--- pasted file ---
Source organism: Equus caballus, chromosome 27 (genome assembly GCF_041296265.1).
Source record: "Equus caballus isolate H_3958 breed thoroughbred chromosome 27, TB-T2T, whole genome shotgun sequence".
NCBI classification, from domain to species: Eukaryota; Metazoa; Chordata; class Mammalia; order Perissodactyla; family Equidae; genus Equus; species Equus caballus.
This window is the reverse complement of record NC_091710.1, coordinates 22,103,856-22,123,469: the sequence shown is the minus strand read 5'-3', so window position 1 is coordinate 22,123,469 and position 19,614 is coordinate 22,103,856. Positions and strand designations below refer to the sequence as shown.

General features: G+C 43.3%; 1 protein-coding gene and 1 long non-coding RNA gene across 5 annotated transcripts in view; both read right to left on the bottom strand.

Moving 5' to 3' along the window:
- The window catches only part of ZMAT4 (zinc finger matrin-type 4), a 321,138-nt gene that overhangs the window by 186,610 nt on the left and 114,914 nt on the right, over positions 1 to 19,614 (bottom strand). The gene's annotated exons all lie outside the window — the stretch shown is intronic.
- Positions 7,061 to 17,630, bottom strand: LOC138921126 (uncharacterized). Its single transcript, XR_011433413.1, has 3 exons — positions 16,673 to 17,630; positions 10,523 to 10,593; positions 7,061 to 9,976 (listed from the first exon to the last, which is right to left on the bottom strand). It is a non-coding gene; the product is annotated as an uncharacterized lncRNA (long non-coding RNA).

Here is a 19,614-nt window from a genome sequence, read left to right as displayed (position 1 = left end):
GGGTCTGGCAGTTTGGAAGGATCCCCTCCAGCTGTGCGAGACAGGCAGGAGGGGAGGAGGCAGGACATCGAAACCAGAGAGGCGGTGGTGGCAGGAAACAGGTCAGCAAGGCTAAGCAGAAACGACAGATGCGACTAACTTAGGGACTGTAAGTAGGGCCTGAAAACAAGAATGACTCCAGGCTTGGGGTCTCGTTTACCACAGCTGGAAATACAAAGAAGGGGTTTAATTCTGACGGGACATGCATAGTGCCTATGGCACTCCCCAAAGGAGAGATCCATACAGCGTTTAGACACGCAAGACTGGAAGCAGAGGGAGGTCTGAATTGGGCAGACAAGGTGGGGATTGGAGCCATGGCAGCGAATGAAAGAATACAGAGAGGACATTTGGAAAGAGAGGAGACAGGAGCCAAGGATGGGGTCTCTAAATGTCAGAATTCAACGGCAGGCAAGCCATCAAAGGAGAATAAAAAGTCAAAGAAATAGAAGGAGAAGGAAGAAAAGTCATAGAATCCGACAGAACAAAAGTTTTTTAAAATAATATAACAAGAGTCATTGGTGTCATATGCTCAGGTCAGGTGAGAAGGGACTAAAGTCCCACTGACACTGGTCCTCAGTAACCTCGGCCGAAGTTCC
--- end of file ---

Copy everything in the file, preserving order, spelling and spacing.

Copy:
Source organism: Equus caballus, chromosome 27 (genome assembly GCF_041296265.1).
Source record: "Equus caballus isolate H_3958 breed thoroughbred chromosome 27, TB-T2T, whole genome shotgun sequence".
NCBI classification, from domain to species: Eukaryota; Metazoa; Chordata; class Mammalia; order Perissodactyla; family Equidae; genus Equus; species Equus caballus.
This window is the reverse complement of record NC_091710.1, coordinates 22,103,856-22,123,469: the sequence shown is the minus strand read 5'-3', so window position 1 is coordinate 22,123,469 and position 19,614 is coordinate 22,103,856. Positions and strand designations below refer to the sequence as shown.

General features: G+C 43.3%; 1 protein-coding gene and 1 long non-coding RNA gene across 5 annotated transcripts in view; both read right to left on the bottom strand.

Moving 5' to 3' along the window:
- The window catches only part of ZMAT4 (zinc finger matrin-type 4), a 321,138-nt gene that overhangs the window by 186,610 nt on the left and 114,914 nt on the right, over positions 1 to 19,614 (bottom strand). The gene's annotated exons all lie outside the window — the stretch shown is intronic.
- Positions 7,061 to 17,630, bottom strand: LOC138921126 (uncharacterized). Its single transcript, XR_011433413.1, has 3 exons — positions 16,673 to 17,630; positions 10,523 to 10,593; positions 7,061 to 9,976 (listed from the first exon to the last, which is right to left on the bottom strand). It is a non-coding gene; the product is annotated as an uncharacterized lncRNA (long non-coding RNA).

Here is a 19,614-nt window from a genome sequence, read left to right as displayed (position 1 = left end):
GGGTCTGGCAGTTTGGAAGGATCCCCTCCAGCTGTGCGAGACAGGCAGGAGGGGAGGAGGCAGGACATCGAAACCAGAGAGGCGGTGGTGGCAGGAAACAGGTCAGCAAGGCTAAGCAGAAACGACAGATGCGACTAACTTAGGGACTGTAAGTAGGGCCTGAAAACAAGAATGACTCCAGGCTTGGGGTCTCGTTTACCACAGCTGGAAATACAAAGAAGGGGTTTAATTCTGACGGGACATGCATAGTGCCTATGGCACTCCCCAAAGGAGAGATCCATACAGCGTTTAGACACGCAAGACTGGAAGCAGAGGGAGGTCTGAATTGGGCAGACAAGGTGGGGATTGGAGCCATGGCAGCGAATGAAAGAATACAGAGAGGACATTTGGAAAGAGAGGAGACAGGAGCCAAGGATGGGGTCTCTAAATGTCAGAATTCAACGGCAGGCAAGCCATCAAAGGAGAATAAAAAGTCAAAGAAATAGAAGGAGAAGGAAGAAAAGTCATAGAATCCGACAGAACAAAAGTTTTTTAAAATAATATAACAAGAGTCATTGGTGTCATATGCTCAGGTCAGGTGAGAAGGGACTAAAGTCCCACTGACACTGGTCCTCAGTAACCTCGGCCGAAGTTCC